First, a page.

G20, The Group of Twenty, or G20, is the premier forum for international cooperation on the most important aspects of the international economic and financial agenda. It brings together the world’s major advanced and emerging economies. The G20 comprises Argentina, Australia, Brazil, Canada, China, EU, France, Germany, India, Indonesia, Italy, Japan, Mexico, Russia, Saudi Arabia, South Africa, South Korea, Turkey, UK and USA. The G20 Countries together represent around 90% of global GDP, 80% of global trade, and two-thirds of the world’s population
Evolution of G20
In December 1999, the Finance Ministers and Central Bank Governors of advanced and emerging countries of systemic importance met for the first time in Berlin, Germany, for an informal dialogue on key issues for global economic stability. Since then, Finance Ministers and Central Bank Governors have met annually. India hosted a meeting of G20 finance ministers and central bank governors in 2002. G20 was raised to the Summit level in 2008 to address the global financial and economic crisis of 2008.
Organizational Structure of G20, The G-20 operates without a permanent secretariat or staff. The chair rotates annually among the members and is selected from a different regional grouping of countries The chair is part of a revolving three-member management group of past, present, and future chairs referred to as the Troika.
The preparatory process for the G20 Summit is conducted through the established Sherpa and Finance tracks that prepare and follow up on the issues and commitments adopted at the Summits. The Sherpas’ Track focuses on non-economic and financial issues, such as development, anti-corruption, and food security, while addressing internal aspects such as procedural rules of the G20 process Sherpas carry out important planning, negotiation, and implementation tasks continuously.
The Finance Track focuses on economic and financial issues. The Sherpa and Finance tracks both rely on the technical and substantive work of a series of expert working groups additionally, the thematic agenda is developed through the organization of several Ministerial Meetings, such as the Joint Meeting of Finance and Development Ministers, and the Labour, Agriculture, and Tourism Ministerial meeting.
This article traces the development of the ‘G’ system and its evolution towards the Leaders’ G20, when it was successful in preventing a 1930s-type depression in 2008. Since then, it has begun the needed transition from global crisis responder to modern diplomacy’s steering committee.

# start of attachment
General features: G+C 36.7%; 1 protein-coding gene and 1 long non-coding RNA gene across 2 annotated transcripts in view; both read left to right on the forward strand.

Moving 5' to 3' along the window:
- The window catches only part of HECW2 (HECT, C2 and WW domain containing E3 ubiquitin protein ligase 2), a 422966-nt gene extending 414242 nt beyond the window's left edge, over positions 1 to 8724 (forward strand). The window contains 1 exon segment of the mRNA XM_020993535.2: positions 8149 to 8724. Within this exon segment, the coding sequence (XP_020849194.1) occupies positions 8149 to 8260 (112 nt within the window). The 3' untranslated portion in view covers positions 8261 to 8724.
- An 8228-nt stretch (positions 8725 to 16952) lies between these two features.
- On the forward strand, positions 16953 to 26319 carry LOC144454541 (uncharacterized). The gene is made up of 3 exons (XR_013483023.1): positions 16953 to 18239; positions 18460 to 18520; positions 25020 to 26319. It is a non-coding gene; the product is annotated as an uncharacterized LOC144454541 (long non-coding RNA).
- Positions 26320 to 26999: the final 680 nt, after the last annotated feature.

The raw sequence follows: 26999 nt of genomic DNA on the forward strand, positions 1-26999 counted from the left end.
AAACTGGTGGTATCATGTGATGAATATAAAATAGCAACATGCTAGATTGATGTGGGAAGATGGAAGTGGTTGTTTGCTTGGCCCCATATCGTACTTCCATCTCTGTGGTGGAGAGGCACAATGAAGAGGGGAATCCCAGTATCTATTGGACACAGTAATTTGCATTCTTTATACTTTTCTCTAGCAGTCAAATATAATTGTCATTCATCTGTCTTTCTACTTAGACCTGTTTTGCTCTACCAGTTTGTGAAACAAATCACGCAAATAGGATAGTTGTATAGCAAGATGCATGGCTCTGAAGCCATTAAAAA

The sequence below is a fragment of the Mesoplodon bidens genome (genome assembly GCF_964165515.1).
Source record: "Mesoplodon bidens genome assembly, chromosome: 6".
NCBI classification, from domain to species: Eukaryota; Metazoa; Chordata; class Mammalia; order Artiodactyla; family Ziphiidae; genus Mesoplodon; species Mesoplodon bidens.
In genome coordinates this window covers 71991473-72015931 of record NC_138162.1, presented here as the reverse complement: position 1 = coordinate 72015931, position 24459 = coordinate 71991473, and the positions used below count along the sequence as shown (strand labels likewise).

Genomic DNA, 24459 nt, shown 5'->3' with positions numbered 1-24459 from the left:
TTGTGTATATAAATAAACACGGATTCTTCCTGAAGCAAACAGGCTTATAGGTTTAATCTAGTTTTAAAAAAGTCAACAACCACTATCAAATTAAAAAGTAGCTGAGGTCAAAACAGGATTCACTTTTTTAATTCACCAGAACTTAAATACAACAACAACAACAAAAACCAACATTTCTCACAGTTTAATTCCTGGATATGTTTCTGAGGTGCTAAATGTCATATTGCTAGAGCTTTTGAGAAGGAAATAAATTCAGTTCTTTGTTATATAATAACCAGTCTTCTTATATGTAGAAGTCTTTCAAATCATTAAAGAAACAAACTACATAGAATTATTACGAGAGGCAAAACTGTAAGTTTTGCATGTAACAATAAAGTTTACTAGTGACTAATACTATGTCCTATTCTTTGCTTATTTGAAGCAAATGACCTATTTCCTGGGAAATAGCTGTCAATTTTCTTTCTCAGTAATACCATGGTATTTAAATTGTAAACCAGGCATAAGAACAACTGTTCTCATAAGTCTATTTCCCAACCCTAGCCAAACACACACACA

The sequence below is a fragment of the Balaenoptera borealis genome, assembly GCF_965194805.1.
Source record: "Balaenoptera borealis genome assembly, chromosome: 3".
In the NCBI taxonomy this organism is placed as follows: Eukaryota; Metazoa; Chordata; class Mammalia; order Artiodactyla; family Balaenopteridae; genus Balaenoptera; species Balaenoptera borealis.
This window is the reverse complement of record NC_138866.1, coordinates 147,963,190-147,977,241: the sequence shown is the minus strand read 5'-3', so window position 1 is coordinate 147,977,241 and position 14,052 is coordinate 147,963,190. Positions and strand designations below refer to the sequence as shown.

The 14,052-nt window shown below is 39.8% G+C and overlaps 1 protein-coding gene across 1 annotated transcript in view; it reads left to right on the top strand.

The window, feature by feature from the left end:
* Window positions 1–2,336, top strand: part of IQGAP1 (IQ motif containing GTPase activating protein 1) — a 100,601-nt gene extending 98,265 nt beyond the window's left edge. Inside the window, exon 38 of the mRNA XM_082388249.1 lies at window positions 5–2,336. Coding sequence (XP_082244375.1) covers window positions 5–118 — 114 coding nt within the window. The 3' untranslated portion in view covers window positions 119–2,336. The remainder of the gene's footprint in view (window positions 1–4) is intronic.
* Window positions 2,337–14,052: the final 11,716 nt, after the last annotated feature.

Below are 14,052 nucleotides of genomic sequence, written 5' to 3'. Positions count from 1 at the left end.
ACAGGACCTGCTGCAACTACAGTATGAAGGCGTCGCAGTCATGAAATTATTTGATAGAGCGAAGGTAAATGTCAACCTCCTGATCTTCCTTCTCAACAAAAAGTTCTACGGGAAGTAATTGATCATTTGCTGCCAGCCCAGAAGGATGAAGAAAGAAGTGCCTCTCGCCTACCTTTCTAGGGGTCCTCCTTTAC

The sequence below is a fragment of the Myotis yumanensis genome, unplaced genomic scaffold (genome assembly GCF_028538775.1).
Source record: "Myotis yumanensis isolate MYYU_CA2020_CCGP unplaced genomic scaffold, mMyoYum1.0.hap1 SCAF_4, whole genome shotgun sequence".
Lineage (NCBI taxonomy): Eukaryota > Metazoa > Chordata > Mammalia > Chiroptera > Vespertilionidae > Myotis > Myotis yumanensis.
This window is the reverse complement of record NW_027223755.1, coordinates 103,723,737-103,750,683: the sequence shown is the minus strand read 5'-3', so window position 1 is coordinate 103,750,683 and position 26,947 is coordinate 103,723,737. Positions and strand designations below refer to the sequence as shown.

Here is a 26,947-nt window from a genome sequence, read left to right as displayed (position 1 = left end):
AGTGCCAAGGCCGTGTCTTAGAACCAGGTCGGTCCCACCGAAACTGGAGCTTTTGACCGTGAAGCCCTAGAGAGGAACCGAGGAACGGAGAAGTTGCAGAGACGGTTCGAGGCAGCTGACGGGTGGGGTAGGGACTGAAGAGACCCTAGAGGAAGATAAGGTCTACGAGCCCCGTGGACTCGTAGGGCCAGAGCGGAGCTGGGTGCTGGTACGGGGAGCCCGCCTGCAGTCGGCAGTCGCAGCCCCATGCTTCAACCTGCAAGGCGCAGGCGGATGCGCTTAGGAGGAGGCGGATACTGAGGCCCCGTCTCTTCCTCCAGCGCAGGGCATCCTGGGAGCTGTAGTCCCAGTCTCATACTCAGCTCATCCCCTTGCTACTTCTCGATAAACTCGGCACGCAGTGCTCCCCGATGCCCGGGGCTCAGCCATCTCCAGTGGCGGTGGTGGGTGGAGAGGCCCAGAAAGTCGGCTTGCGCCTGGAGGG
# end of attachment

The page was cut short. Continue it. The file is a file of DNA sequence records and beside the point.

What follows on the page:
A case study addresses some of the issues the G20 must resolve to succeed in this latter Endeavour. The fundamental issues faced today are the breathtaking speed and spread of contagion – financial contagion, climate change contagion, pandemic disease, transnational crime, and so on. No nation can deal with these alone, and in the multipolar world, the catalyst responding to the spread of global risk will be the G20
Begins with a brief history of the ‘G’ system and its evolution towards the Leaders’ G20, when in 2008. it was successful in preventing a 1930s-type depression. Since then, it has begun the needed transition from global crisis responder to modern diplomacy’s steering committee case study addresses some of the issues the G20 must resolve in order to succeed in this latter endeavor
Conditions precedent to the G20’s success as a global steering committee are to be found in its ability to respond to two challenges: first, can it improve the way globalization works for everyone whether they are at the G20 table or not? Second, can it limit the contagion that appears to be the inevitable consequence of the interdependence of nations?
The absence of the newly emerging economies at the table began to call into question the ability of the G7 Finance Ministers to perform the role of global economic steering committee which it had assumed. Accordingly, the finance ministers moved ahead of their leaders in 1999 and created a parallel and more broadly based organization—the Finance Ministers’ and Central Bankers’ G20 (the Finance Ministers’ G20).
The Finance Ministers’ G20. The first attempt at creating the Finance Ministers’ G20 followed the Mexican financial crisis of 1993–1994
Poverty rates soared, currencies plummeted, output declined, and inflation and unemployment ratcheted up The first meeting was held in Berlin in 1999, the second in Montreal in 2000, and then an unplanned meeting in Ottawa in 2001.
The reason the group came into being was because the G8 without China, India, Mexico, and others at the table was no longer able to function as the world’s steering committee. Thus, as the G8’s role becomes more and more limited, there can be no issue of global concern that is not within the G20’s purview Financial including Issues that range from the threat of pandemic disease to cybercrime, from endemic poverty to climate change.
They will also include issues that none of us can predict, such as the possible need to help re-establish devastated economies if the Arab Spring is to bloom second issue for the G20 is the need for it to consult beyond its immediate membership. G20 multilateralism must mean more than a camouflaged concern only for a restricted group of countries’ narrow national interests.
The Multipolar World and the G20, At the close of WW2, the economic and military might of the United States meant that it had no peer in the free world and, following the break-up of the Soviet Union in the 1990s, it was confirmed as the world’s only superpower Today, however, the ‘unipolar era’ is drawing to a close and so is the ease with which the United States can provide a sense of direction.